A few years ago I was shopping at Best Buy for some video games and a couple of DVD’s. I had over $100 worth of stuff I wanted but didn’t really need, and headed towards the cash registers. After being rung up and given the total, I handed the cashier some cash that included a $50 bill. Much to my surprise, the cashier’s little pen decided that my $50 wasn’t real. It was a counterfeit.
The next thing I knew I was in a little room talking to the store’s security explaining to them that I had no idea the bill wasn’t real, and I had gotten it from the bank after cashing my paycheck. They checked all the other cash in my wallet, and when every bill was found to be real, they decided I was telling the truth and let me go. It was a relief because even though I knew I didn’t do it on purpose, I wasn’t really sure what could happen to me for using a counterfeit bill.
It was the type of relief that Western Kentucky basketball player Arnika Brown isn’t going to feel. No, it looks like she’s going to get into some real trouble for buying a bunch of merchandise with counterfeit money.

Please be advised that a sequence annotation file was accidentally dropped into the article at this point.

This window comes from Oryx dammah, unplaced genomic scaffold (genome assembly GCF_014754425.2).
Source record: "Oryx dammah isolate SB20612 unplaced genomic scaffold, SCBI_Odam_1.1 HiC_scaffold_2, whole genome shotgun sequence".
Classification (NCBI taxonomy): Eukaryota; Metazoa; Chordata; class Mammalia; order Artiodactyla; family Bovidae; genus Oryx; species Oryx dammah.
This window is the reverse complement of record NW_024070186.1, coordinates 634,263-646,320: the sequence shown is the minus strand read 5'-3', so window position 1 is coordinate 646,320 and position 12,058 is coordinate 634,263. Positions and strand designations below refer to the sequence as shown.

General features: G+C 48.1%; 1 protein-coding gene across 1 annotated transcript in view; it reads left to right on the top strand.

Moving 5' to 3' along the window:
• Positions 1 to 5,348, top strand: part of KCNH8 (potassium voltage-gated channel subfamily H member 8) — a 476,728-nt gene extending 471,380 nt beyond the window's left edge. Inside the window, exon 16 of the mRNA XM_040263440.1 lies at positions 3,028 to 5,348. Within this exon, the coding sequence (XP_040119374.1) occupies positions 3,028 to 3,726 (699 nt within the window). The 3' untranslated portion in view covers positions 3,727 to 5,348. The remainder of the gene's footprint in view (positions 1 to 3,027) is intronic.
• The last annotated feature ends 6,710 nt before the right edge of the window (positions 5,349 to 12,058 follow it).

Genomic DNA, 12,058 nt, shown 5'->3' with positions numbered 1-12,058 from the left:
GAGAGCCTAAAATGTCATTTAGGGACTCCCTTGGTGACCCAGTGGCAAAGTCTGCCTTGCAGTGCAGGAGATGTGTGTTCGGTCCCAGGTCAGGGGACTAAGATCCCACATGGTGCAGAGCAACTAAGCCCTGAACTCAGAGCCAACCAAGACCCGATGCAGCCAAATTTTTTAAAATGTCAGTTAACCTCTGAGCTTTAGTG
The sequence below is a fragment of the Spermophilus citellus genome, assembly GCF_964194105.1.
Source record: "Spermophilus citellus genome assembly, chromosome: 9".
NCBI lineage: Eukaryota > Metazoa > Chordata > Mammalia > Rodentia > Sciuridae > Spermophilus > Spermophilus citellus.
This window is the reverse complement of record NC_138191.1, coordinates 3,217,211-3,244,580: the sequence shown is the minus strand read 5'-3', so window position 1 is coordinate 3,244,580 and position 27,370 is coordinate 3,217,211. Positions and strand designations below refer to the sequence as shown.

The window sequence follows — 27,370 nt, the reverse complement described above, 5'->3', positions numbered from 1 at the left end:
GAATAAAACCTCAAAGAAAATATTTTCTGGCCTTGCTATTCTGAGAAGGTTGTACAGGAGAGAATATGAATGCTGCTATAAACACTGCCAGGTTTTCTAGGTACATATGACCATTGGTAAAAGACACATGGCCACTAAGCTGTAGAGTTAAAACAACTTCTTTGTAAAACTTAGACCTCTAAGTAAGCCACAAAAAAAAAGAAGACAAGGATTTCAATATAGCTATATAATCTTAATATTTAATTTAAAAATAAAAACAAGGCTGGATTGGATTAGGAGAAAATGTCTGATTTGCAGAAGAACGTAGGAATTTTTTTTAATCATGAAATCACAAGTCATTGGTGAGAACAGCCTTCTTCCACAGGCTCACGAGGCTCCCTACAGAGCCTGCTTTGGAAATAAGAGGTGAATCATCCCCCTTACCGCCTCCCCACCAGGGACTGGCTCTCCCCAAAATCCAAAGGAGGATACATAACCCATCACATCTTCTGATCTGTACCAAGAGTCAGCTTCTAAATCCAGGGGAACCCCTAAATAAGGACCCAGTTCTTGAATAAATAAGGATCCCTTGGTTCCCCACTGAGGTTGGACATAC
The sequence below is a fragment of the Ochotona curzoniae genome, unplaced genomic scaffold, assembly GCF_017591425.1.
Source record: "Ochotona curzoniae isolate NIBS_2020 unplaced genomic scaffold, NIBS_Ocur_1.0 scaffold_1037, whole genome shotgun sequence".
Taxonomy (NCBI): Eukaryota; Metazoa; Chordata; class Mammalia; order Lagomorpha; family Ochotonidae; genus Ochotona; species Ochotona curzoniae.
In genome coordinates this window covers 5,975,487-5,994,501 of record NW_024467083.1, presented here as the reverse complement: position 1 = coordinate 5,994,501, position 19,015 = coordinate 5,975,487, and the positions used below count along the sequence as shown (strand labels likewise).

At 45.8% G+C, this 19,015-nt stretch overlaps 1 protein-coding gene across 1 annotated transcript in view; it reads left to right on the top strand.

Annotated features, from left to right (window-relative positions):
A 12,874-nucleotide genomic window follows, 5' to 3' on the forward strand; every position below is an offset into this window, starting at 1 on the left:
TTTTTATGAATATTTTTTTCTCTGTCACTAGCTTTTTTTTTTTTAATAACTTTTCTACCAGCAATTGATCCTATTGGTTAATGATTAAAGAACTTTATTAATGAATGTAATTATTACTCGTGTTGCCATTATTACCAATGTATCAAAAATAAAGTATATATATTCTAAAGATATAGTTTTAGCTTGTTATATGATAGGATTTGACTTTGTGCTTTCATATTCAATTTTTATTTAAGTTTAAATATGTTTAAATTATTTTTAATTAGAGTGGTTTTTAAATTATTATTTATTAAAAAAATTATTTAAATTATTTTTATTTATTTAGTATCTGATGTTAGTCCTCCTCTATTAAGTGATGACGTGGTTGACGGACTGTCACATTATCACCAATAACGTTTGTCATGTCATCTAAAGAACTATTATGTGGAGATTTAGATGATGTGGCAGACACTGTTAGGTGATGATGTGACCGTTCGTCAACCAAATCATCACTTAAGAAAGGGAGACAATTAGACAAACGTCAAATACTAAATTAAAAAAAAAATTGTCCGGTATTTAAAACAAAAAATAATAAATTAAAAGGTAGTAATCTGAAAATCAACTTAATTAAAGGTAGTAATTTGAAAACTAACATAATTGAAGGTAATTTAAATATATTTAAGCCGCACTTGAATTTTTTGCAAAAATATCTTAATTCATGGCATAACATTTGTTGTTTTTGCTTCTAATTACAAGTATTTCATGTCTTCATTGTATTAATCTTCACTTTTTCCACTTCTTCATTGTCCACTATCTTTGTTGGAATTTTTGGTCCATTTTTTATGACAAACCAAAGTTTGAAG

Western Kentucky University women’s basketball player Arnika Brown is facing more than a dozen criminal charges after police say she used counterfeit money to shop at a store in her hometown of Hopkinsville, Ky.
Brown, 21, was arrested Saturday on 11 felony charges of possession of a forged instrument and five charges of theft by deception. Police said she admitted using the counterfeit money to make several purchases. She was released Saturday on bond.
Arnika was the Sun Belt Conference’s Freshman of the Year last season, and she’s already leading the pack for Sun Belt Conference Dumbass of the Year this season. Now, I don’t want to promote lying to the police, but if they only busted you using the counterfeit money at one place, why tell them you used the bills at other stores as well?
Couldn’t she have just used the same defense I did and told them she was using it unknowingly? Of course, it could have just been that the forgeries were horrible and she had a ton of them in her purse, so there really was no way she could deny it. Even so, the first rule of getting arrested should be deny everything.
Brown will be arraigned tomorrow in Kentucky’s Christian County, and hopefully she’ll have a lawyer by then. God knows if she’d have had one yesterday she wouldn’t have confessed to everything. As for how this will affect her standing at WKU, the school isn’t saying anything at the moment other than that they’re aware of it, and will handle it internally.